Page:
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ORANGEBURG COUNTY, SOUTH CAROLINA

LARGEST SLAVEHOLDERS FROM 1860 SLAVE CENSUS SCHEDULES

and

SURNAME MATCHES FOR AFRICAN AMERICANS ON 1870 CENSUS

Transcribed by Tom Blake, February, 2002

PURPOSE. Published information giving names of slaveholders and numbers of slaves held in Orangeburg County, South Carolina, in 1860, is either non-existent or not readily available. It is possible to locate a free person on the Orangeburg County, South Carolina census for 1860 and not know whether that person was also listed as a slaveholder on the slave census, because published indexes almost always do not include the slave census.

Those who have found a free ancestor on the 1860 Orangeburg County, South Carolina census can check this list to learn if their ancestor was one of the larger slaveholders in the County. If the ancestor is not on this list, the 1860 slave census microfilm can be viewed to find out whether the ancestor was a holder of a fewer number of slaves or not a slaveholder at all. Whether or not the ancestor is found to have been a slaveholder, a viewing of the slave census will provide an informed sense of the extent of slavery in the ancestral County, particularly for those who have never viewed a slave census. An ancestor not shown to hold slaves on the 1860 slave census could have held slaves on an earlier census, so those films can be checked also. In 1850, the slave census was also separate from the free census, but in earlier years it was a part of the free census.

African American descendants of persons who were enslaved in Orangeburg County, South Carolina in 1860, if they have an idea of the surname of the slaveholder, can check this list for the surname. If the surname is found, they can then view the microfilm for the details listed regarding the sex, age and color of the slaves. If the surname is not on this list, the microfilm can be viewed to see if there were smaller slaveholders with that surname. To check a master surname list for other States and Counties, return to Home and Links Page.

The information on surname matches of 1870 African Americans and 1860 slaveholders is intended merely to provide data for consideration by those seeking to make connections between slaveholders and former slaves. Particularly in the case of these larger slaveholders, the data seems to show in general not many freed slaves in 1870 were using the surname of their 1860 slaveholder. However, the data should be checked for the particular surname to see the extent of the matching.

The last U.S. census slave schedules were enumerated by County in 1860 and included 393,975 named persons holding 3,950,546 unnamed slaves, or an average of about ten slaves per holder. The actual number of slaveholders may be slightly lower because some large holders held slaves in more than one County and they would have been counted as a separate slaveholder in each County. Excluding slaves, the 1860 U.S. population was 27,167,529, with about 1 in 70 being a slaveholder. It is estimated by this transcriber that in 1860, slaveholders of 200 or more slaves, while constituting less than 1 % of the total number of U.S. slaveholders, or 1 out of 7,000 free persons, held 20-30% of the total number of slaves in the U.S. The process of publication of slaveholder names beginning with larger slaveholders will enable naming of the holders of the most slaves with the least amount of transcription work.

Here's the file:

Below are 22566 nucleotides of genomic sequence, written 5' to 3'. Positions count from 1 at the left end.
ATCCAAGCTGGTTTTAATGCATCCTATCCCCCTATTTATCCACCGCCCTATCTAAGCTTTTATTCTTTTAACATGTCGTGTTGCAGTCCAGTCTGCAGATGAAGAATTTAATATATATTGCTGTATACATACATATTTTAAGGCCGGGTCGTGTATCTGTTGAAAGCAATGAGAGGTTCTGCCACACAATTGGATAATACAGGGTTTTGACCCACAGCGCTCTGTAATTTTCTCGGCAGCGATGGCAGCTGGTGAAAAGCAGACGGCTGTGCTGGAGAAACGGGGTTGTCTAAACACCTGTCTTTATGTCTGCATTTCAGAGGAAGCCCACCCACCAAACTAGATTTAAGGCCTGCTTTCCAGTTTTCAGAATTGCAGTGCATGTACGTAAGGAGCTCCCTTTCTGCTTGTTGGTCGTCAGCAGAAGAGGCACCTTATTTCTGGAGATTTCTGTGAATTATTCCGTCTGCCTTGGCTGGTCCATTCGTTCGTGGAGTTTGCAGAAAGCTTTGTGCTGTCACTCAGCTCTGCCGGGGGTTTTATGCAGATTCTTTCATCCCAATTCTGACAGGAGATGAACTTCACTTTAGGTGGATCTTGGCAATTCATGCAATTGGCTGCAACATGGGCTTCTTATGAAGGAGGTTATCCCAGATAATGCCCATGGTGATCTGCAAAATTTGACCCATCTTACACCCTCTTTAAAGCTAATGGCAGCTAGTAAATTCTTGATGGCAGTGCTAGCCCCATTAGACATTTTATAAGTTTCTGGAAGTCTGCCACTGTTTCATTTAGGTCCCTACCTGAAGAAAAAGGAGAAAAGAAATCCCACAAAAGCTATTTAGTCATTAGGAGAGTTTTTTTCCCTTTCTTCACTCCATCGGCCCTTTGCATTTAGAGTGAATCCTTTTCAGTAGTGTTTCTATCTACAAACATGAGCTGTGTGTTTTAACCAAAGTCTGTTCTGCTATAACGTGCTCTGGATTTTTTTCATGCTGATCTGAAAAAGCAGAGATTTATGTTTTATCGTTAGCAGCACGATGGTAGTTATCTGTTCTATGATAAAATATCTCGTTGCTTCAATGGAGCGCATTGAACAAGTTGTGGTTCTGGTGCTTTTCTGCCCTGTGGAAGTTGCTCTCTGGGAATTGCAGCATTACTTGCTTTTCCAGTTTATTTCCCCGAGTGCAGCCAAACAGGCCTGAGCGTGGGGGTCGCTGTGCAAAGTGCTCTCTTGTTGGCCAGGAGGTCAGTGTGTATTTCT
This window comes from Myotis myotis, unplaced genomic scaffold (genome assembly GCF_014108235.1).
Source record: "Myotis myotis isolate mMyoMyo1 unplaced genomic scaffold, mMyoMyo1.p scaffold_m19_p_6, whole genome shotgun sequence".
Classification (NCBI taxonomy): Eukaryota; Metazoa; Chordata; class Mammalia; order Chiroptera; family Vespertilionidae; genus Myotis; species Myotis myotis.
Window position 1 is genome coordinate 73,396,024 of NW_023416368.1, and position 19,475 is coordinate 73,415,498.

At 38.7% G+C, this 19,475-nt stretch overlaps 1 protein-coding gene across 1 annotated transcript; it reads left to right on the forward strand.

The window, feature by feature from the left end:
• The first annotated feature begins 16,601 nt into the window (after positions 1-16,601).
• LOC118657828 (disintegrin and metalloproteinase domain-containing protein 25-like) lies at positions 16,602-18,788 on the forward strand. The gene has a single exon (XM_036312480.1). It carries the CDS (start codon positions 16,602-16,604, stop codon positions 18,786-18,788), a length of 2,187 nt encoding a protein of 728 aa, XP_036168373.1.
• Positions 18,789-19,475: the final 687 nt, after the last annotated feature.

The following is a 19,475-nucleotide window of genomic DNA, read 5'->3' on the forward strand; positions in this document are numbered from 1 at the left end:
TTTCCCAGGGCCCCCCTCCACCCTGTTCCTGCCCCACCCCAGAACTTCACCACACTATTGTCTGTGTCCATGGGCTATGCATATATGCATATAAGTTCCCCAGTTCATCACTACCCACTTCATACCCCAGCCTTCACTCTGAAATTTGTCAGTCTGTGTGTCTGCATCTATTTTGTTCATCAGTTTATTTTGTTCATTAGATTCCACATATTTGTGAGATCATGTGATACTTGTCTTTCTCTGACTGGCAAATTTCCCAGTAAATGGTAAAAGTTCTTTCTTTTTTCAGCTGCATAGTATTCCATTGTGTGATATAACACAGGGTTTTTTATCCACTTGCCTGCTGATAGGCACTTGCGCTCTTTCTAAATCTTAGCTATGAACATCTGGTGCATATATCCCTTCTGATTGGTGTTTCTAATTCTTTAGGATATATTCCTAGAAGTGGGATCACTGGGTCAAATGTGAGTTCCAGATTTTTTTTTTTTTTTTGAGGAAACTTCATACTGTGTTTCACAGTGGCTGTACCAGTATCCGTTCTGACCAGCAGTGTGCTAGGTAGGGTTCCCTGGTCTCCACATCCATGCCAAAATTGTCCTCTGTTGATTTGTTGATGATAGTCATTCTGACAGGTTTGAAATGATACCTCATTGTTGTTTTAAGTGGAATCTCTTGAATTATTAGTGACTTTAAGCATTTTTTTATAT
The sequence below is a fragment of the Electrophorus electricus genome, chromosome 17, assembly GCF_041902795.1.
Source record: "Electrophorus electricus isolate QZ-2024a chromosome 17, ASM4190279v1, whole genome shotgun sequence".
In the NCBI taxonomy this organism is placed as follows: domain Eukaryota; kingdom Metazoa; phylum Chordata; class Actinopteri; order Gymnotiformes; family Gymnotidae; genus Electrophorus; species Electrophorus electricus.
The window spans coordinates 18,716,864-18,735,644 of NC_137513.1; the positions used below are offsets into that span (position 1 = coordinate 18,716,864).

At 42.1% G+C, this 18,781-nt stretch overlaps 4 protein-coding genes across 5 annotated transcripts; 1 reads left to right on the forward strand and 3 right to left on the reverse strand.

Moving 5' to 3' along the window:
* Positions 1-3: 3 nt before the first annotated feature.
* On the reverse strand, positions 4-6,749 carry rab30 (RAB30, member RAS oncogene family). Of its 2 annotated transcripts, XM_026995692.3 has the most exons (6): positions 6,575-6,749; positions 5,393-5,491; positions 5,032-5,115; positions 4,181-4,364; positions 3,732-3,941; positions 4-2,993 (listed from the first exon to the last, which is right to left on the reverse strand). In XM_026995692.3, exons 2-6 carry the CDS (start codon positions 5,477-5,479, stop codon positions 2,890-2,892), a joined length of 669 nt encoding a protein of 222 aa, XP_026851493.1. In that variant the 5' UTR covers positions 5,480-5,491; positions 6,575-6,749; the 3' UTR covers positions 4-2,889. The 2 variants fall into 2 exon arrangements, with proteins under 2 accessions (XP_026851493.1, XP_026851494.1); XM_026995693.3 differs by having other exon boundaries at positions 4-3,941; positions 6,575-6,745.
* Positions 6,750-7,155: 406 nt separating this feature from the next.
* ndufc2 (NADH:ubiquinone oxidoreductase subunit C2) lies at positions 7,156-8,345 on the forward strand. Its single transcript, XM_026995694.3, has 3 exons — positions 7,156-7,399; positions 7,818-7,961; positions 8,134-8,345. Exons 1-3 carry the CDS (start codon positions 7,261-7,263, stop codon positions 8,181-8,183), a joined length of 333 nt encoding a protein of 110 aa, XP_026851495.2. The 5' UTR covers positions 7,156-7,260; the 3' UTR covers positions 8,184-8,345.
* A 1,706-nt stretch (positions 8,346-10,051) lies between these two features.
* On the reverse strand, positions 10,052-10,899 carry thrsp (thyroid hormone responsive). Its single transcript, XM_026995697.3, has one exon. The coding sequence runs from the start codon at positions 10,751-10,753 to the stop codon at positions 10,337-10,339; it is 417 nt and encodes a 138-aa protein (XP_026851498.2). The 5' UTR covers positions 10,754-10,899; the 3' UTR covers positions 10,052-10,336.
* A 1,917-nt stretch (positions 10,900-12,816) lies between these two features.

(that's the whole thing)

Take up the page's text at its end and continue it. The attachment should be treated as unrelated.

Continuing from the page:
SOURCES. The 1860 U.S. Census Slave Schedules for Orangeburg County, South Carolina (NARA microfilm series M653, Roll 1236) reportedly includes a total of 16,583 slaves, ranking it the ninth highest County total in the State and the twenty-sixth in the United States. This transcription includes 109 slaveholders who held 35 or more slaves in Orangeburg County, accounting for 7.028 slaves, or 42% of the County total. The rest of the slaves in the County were held by a total of 984 slaveholders, and those slaveholders have not been included here. Due to variable film quality, handwriting interpretation questions and inconsistent counting and page numbering methods used by the census enumerators, interested researchers should view the source film personally to verify or modify the information in this transcription for their own purposes. Unfortunately, the film viewed by the transcriber had some faded ink and focus problems. Census data for 1860 was obtained from the Historical United States Census Data Browser, which is a very detailed, searchable and highly recommended database that can found at http://fisher.lib.virginia.edu/census/ . Census data on African Americans in the 1870 census was obtained using Heritage Quest's CD "African-Americans in the 1870 U.S. Federal Census", available through Heritage Quest at http://www.heritagequest.com/ .

FORMAT. This transcription lists the names of those largest slaveholders in the County (actually shown as "District" on the census page), the number of slaves they held in the County where the slaves were enumerated and the first census page of that County on which they were listed. The page numbers used are the rubber stamped numbers in the upper right corner of every set of two pages, with the previous stamped number and a "B" being used to designate the pages without a stamped number. The census shows no subdivisions within the County. Following the holder list is a separate list of the surnames of the holders with information on numbers of African Americans on the 1870 census who were enumerated with the same surname. The term "County" is used to describe the main subdivisions of the State by which the census was enumerated.